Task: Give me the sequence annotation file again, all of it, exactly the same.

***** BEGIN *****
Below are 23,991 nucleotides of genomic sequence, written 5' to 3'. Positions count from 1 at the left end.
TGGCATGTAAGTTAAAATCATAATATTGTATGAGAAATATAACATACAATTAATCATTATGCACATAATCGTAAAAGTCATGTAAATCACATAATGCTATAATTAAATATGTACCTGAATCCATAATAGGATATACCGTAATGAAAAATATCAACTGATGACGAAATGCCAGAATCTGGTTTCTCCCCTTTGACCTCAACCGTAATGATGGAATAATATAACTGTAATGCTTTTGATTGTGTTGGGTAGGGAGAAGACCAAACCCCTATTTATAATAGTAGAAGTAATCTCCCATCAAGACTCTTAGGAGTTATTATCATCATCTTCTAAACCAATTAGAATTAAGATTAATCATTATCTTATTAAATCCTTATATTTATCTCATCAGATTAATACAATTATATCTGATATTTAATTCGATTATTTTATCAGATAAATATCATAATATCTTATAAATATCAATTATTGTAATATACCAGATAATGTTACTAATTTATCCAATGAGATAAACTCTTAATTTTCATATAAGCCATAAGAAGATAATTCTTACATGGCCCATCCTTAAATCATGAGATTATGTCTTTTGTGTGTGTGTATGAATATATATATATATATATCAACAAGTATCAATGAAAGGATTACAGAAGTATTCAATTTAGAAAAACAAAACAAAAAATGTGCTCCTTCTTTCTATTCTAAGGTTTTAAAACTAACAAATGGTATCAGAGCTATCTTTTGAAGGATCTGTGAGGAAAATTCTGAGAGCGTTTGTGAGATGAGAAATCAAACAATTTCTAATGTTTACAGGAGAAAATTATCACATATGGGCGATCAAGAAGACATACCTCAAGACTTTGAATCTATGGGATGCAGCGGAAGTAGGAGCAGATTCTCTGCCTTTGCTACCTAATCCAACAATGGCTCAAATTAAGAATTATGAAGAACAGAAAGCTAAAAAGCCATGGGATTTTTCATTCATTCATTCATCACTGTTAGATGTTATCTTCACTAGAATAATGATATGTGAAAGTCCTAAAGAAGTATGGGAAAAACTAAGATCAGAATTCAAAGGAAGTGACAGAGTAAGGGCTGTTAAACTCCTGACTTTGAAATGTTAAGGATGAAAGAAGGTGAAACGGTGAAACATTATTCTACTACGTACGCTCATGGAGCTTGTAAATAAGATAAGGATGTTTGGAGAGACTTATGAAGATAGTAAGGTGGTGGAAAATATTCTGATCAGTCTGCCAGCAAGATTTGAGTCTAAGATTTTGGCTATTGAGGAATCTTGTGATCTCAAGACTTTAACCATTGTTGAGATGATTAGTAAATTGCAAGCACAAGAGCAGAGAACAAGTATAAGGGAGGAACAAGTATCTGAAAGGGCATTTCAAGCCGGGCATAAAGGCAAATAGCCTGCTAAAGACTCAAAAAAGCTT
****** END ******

Below are 23,991 nucleotides of genomic sequence, written 5' to 3'. Positions count from 1 at the left end.
TGGCATGTAAGTTAAAATCATAATATTGTATGAGAAATATAACATACAATTAATCATTATGCACATAATCGTAAAAGTCATGTAAATCACATAATGCTATAATTAAATATGTACCTGAATCCATAATAGGATATACCGTAATGAAAAATATCAACTGATGACGAAATGCCAGAATCTGGTTTCTCCCCTTTGACCTCAACCGTAATGATGGAATAATATAACTGTAATGCTTTTGATTGTGTTGGGTAGGGAGAAGACCAAACCCCTATTTATAATAGTAGAAGTAATCTCCCATCAAGACTCTTAGGAGTTATTATCATCATCTTCTAAACCAATTAGAATTAAGATTAATCATTATCTTATTAAATCCTTATATTTATCTCATCAGATTAATACAATTATATCTGATATTTAATTCGATTATTTTATCAGATAAATATCATAATATCTTATAAATATCAATTATTGTAATATACCAGATAATGTTACTAATTTATCCAATGAGATAAACTCTTAATTTTCATATAAGCCATAAGAAGATAATTCTTACATGGCCCATCCTTAAATCATGAGATTATGTCTTTTGTGTGTGTGTATGAATATATATATATATATATCAACAAGTATCAATGAAAGGATTACAGAAGTATTCAATTTAGAAAAACAAAACAAAAAATGTGCTCCTTCTTTCTATTCTAAGGTTTTAAAACTAACAAATGGTATCAGAGCTATCTTTTGAAGGATCTGTGAGGAAAATTCTGAGAGCGTTTGTGAGATGAGAAATCAAACAATTTCTAATGTTTACAGGAGAAAATTATCACATATGGGCGATCAAGAAGACATACCTCAAGACTTTGAATCTATGGGATGCAGCGGAAGTAGGAGCAGATTCTCTGCCTTTGCTACCTAATCCAACAATGGCTCAAATTAAGAATTATGAAGAACAGAAAGCTAAAAAGCCATGGGATTTTTCATTCATTCATTCATCACTGTTAGATGTTATCTTCACTAGAATAATGATATGTGAAAGTCCTAAAGAAGTATGGGAAAAACTAAGATCAGAATTCAAAGGAAGTGACAGAGTAAGGGCTGTTAAACTCCTGACTTTGAAATGTTAAGGATGAAAGAAGGTGAAACGGTGAAACATTATTCTACTACGTACGCTCATGGAGCTTGTAAATAAGATAAGGATGTTTGGAGAGACTTATGAAGATAGTAAGGTGGTGGAAAATATTCTGATCAGTCTGCCAGCAAGATTTGAGTCTAAGATTTTGGCTATTGAGGAATCTTGTGATCTCAAGACTTTAACCATTGTTGAGATGATTAGTAAATTGCAAGCACAAGAGCAGAGAACAAGTATAAGGGAGGAACAAGTATCTGAAAGGGCATTTCAAGCCGGGCATAAAGGCAAATAGCCTGCTAAAGACTCAAAAAAGCTT